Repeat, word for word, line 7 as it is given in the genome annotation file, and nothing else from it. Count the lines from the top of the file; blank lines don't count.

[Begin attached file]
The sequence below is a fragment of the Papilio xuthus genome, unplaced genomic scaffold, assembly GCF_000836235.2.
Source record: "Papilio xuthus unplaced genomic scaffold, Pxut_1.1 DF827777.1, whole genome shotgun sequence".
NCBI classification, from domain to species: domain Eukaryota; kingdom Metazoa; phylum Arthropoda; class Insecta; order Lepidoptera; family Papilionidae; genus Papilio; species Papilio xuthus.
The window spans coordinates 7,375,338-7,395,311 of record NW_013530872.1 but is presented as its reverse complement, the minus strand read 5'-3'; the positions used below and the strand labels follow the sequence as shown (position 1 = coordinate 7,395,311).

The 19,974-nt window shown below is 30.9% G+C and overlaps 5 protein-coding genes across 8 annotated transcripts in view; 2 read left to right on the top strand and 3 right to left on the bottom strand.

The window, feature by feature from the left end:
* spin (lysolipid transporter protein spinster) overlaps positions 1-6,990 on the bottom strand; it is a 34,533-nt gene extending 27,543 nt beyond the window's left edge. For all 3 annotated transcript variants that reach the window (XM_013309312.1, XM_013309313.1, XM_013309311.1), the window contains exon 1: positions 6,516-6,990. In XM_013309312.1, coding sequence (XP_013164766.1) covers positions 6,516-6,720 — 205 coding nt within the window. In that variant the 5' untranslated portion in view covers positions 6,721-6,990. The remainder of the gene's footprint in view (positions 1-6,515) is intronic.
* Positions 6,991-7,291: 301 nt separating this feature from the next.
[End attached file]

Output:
* spin (lysolipid transporter protein spinster) overlaps positions 1-6,990 on the bottom strand; it is a 34,533-nt gene extending 27,543 nt beyond the window's left edge. For all 3 annotated transcript variants that reach the window (XM_013309312.1, XM_013309313.1, XM_013309311.1), the window contains exon 1: positions 6,516-6,990. In XM_013309312.1, coding sequence (XP_013164766.1) covers positions 6,516-6,720 — 205 coding nt within the window. In that variant the 5' untranslated portion in view covers positions 6,721-6,990. The remainder of the gene's footprint in view (positions 1-6,515) is intronic.